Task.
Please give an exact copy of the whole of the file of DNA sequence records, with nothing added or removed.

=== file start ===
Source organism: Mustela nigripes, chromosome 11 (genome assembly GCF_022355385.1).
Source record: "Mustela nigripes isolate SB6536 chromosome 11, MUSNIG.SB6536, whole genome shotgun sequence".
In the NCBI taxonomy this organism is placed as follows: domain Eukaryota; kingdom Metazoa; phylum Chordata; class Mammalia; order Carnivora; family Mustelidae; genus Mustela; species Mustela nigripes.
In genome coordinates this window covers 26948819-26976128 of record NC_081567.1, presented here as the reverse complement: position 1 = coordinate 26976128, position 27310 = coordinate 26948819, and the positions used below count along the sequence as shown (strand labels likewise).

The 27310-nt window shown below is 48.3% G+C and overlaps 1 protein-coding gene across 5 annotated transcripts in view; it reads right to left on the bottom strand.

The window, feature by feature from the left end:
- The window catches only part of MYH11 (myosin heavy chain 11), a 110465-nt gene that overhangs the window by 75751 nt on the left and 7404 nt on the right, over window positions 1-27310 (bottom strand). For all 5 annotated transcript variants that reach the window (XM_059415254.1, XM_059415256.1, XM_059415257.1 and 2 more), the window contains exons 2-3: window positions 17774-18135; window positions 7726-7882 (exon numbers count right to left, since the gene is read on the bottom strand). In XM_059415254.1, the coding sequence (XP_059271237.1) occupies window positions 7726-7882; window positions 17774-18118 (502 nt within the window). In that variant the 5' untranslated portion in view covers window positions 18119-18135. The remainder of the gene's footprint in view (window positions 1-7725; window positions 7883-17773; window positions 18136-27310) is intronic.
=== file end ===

Source organism: Mustela nigripes, chromosome 11 (genome assembly GCF_022355385.1).
Source record: "Mustela nigripes isolate SB6536 chromosome 11, MUSNIG.SB6536, whole genome shotgun sequence".
In the NCBI taxonomy this organism is placed as follows: domain Eukaryota; kingdom Metazoa; phylum Chordata; class Mammalia; order Carnivora; family Mustelidae; genus Mustela; species Mustela nigripes.
In genome coordinates this window covers 26948819-26976128 of record NC_081567.1, presented here as the reverse complement: position 1 = coordinate 26976128, position 27310 = coordinate 26948819, and the positions used below count along the sequence as shown (strand labels likewise).

The 27310-nt window shown below is 48.3% G+C and overlaps 1 protein-coding gene across 5 annotated transcripts in view; it reads right to left on the bottom strand.

The window, feature by feature from the left end:
- The window catches only part of MYH11 (myosin heavy chain 11), a 110465-nt gene that overhangs the window by 75751 nt on the left and 7404 nt on the right, over window positions 1-27310 (bottom strand). For all 5 annotated transcript variants that reach the window (XM_059415254.1, XM_059415256.1, XM_059415257.1 and 2 more), the window contains exons 2-3: window positions 17774-18135; window positions 7726-7882 (exon numbers count right to left, since the gene is read on the bottom strand). In XM_059415254.1, the coding sequence (XP_059271237.1) occupies window positions 7726-7882; window positions 17774-18118 (502 nt within the window). In that variant the 5' untranslated portion in view covers window positions 18119-18135. The remainder of the gene's footprint in view (window positions 1-7725; window positions 7883-17773; window positions 18136-27310) is intronic.